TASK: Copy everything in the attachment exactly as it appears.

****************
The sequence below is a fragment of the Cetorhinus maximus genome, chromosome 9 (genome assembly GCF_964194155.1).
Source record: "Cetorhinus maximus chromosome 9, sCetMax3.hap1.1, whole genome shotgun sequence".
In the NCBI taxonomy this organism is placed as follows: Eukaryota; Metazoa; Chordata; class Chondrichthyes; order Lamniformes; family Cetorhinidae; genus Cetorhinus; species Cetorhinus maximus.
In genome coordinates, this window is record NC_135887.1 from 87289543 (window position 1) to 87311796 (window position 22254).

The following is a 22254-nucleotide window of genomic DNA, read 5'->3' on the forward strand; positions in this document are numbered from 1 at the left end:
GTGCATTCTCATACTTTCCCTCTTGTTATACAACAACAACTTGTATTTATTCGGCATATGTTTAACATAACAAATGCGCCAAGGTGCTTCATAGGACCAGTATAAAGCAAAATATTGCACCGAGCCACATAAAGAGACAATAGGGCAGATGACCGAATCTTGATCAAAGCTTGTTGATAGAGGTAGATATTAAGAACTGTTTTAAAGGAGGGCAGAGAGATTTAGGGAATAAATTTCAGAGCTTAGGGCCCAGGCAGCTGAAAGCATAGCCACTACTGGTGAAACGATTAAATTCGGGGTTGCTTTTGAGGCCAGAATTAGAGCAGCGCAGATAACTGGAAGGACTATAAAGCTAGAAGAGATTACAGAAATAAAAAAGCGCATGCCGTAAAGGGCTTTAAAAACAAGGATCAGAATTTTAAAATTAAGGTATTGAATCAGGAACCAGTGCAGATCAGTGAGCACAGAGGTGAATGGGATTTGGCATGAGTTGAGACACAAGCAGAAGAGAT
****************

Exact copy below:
The sequence below is a fragment of the Cetorhinus maximus genome, chromosome 9 (genome assembly GCF_964194155.1).
Source record: "Cetorhinus maximus chromosome 9, sCetMax3.hap1.1, whole genome shotgun sequence".
In the NCBI taxonomy this organism is placed as follows: Eukaryota; Metazoa; Chordata; class Chondrichthyes; order Lamniformes; family Cetorhinidae; genus Cetorhinus; species Cetorhinus maximus.
In genome coordinates, this window is record NC_135887.1 from 87289543 (window position 1) to 87311796 (window position 22254).

The following is a 22254-nucleotide window of genomic DNA, read 5'->3' on the forward strand; positions in this document are numbered from 1 at the left end:
GTGCATTCTCATACTTTCCCTCTTGTTATACAACAACAACTTGTATTTATTCGGCATATGTTTAACATAACAAATGCGCCAAGGTGCTTCATAGGACCAGTATAAAGCAAAATATTGCACCGAGCCACATAAAGAGACAATAGGGCAGATGACCGAATCTTGATCAAAGCTTGTTGATAGAGGTAGATATTAAGAACTGTTTTAAAGGAGGGCAGAGAGATTTAGGGAATAAATTTCAGAGCTTAGGGCCCAGGCAGCTGAAAGCATAGCCACTACTGGTGAAACGATTAAATTCGGGGTTGCTTTTGAGGCCAGAATTAGAGCAGCGCAGATAACTGGAAGGACTATAAAGCTAGAAGAGATTACAGAAATAAAAAAGCGCATGCCGTAAAGGGCTTTAAAAACAAGGATCAGAATTTTAAAATTAAGGTATTGAATCAGGAACCAGTGCAGATCAGTGAGCACAGAGGTGAATGGGATTTGGCATGAGTTGAGACACAAGCAGAAGAGAT